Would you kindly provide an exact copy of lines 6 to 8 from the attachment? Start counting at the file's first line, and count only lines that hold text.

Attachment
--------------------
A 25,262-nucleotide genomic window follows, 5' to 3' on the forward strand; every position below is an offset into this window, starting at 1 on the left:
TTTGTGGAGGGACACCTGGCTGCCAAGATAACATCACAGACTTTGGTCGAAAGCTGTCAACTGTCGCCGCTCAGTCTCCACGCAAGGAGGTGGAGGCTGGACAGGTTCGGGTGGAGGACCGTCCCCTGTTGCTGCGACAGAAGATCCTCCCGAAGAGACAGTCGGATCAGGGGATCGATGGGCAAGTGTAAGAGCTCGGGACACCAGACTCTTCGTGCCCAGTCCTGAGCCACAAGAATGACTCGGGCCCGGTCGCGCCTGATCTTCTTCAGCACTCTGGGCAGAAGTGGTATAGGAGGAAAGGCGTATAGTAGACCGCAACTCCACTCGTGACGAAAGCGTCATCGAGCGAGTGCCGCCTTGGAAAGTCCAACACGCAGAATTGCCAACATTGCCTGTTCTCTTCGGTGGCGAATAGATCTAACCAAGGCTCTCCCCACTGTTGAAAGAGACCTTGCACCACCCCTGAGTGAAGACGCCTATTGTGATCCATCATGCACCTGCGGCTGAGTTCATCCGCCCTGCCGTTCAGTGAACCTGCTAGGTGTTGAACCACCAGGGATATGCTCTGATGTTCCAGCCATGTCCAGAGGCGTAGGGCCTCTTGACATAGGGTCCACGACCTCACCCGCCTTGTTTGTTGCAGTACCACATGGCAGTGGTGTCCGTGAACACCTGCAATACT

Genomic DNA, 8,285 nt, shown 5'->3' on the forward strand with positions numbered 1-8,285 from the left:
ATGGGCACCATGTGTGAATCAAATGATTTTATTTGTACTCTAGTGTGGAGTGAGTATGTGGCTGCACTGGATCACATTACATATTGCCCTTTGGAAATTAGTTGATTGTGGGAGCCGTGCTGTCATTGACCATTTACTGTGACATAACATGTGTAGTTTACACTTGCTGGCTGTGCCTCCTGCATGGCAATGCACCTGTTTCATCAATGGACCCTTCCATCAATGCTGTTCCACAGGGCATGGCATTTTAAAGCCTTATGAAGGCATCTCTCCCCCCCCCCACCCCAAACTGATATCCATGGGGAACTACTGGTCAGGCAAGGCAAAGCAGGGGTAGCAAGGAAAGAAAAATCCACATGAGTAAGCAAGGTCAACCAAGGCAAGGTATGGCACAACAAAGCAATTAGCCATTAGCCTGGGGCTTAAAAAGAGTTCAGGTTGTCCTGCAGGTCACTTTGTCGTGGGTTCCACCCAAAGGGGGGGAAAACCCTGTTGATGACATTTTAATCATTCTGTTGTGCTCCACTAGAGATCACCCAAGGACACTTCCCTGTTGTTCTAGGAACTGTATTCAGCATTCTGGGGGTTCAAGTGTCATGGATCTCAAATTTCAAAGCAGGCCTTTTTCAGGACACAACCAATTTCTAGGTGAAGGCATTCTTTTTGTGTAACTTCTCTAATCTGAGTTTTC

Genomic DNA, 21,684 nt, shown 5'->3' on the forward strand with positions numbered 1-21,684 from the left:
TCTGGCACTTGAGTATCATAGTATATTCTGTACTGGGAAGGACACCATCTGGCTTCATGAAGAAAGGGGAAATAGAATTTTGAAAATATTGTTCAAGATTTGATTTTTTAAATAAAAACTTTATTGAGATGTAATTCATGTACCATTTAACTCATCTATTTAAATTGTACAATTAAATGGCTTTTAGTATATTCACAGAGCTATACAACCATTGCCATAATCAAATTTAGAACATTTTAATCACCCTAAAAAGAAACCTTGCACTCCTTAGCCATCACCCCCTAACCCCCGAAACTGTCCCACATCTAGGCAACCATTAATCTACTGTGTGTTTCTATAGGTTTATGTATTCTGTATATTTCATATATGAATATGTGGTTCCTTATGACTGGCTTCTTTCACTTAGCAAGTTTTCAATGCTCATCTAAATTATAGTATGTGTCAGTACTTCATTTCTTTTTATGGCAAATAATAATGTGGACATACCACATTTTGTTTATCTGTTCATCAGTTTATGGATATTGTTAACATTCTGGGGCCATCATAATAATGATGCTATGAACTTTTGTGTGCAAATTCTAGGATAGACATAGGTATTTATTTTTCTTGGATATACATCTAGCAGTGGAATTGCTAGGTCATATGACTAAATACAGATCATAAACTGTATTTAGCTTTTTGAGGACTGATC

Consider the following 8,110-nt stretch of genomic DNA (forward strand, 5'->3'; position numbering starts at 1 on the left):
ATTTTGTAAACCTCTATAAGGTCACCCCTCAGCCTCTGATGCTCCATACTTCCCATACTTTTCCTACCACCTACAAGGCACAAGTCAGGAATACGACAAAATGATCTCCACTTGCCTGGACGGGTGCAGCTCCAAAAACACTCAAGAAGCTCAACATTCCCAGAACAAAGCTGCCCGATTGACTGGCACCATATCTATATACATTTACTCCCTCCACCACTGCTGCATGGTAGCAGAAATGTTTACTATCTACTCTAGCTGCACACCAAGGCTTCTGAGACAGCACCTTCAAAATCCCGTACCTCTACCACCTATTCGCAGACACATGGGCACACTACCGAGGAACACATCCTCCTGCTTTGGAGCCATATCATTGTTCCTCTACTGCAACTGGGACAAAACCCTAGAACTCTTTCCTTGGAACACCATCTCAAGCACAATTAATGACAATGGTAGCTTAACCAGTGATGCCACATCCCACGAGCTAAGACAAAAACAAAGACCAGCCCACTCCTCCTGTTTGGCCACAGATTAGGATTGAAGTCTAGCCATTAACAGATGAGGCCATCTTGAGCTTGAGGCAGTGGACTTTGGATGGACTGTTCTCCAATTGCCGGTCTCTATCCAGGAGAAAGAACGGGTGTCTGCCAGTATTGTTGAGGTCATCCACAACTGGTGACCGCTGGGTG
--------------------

TCTGGCACTTGAGTATCATAGTATATTCTGTACTGGGAAGGACACCATCTGGCTTCATGAAGAAAGGGGAAATAGAATTTTGAAAATATTGTTCAAGATTTGATTTTTTAAATAAAAACTTTATTGAGATGTAATTCATGTACCATTTAACTCATCTATTTAAATTGTACAATTAAATGGCTTTTAGTATATTCACAGAGCTATACAACCATTGCCATAATCAAATTTAGAACATTTTAATCACCCTAAAAAGAAACCTTGCACTCCTTAGCCATCACCCCCTAACCCCCGAAACTGTCCCACATCTAGGCAACCATTAATCTACTGTGTGTTTCTATAGGTTTATGTATTCTGTATATTTCATATATGAATATGTGGTTCCTTATGACTGGCTTCTTTCACTTAGCAAGTTTTCAATGCTCATCTAAATTATAGTATGTGTCAGTACTTCATTTCTTTTTATGGCAAATAATAATGTGGACATACCACATTTTGTTTATCTGTTCATCAGTTTATGGATATTGTTAACATTCTGGGGCCATCATAATAATGATGCTATGAACTTTTGTGTGCAAATTCTAGGATAGACATAGGTATTTATTTTTCTTGGATATACATCTAGCAGTGGAATTGCTAGGTCATATGACTAAATACAGATCATAAACTGTATTTAGCTTTTTGAGGACTGATC

Consider the following 8,110-nt stretch of genomic DNA (forward strand, 5'->3'; position numbering starts at 1 on the left):
ATTTTGTAAACCTCTATAAGGTCACCCCTCAGCCTCTGATGCTCCATACTTCCCATACTTTTCCTACCACCTACAAGGCACAAGTCAGGAATACGACAAAATGATCTCCACTTGCCTGGACGGGTGCAGCTCCAAAAACACTCAAGAAGCTCAACATTCCCAGAACAAAGCTGCCCGATTGACTGGCACCATATCTATATACATTTACTCCCTCCACCACTGCTGCATGGTAGCAGAAATGTTTACTATCTACTCTAGCTGCACACCAAGGCTTCTGAGACAGCACCTTCAAAATCCCGTACCTCTACCACCTATTCGCAGACACATGGGCACACTACCGAGGAACACATCCTCCTGCTTTGGAGCCATATCATTGTTCCTCTACTGCAACTGGGACAAAACCCTAGAACTCTTTCCTTGGAACACCATCTCAAGCACAATTAATGACAATGGTAGCTTAACCAGTGATGCCACATCCCACGAGCTAAGACAAAAACAAAGACCAGCCCACTCCTCCTGTTTGGCCACAGATTAGGATTGAAGTCTAGCCATTAACAGATGAGGCCATCTTGAGCTTGAGGCAGTGGACTTTGGATGGACTGTTCTCCAATTGCCGGTCTCTATCCAGGAGAAAGAACGGGTGTCTGCCAGTATTGTTGAGGTCATCCACAACTGGTGACCGCTGGGTG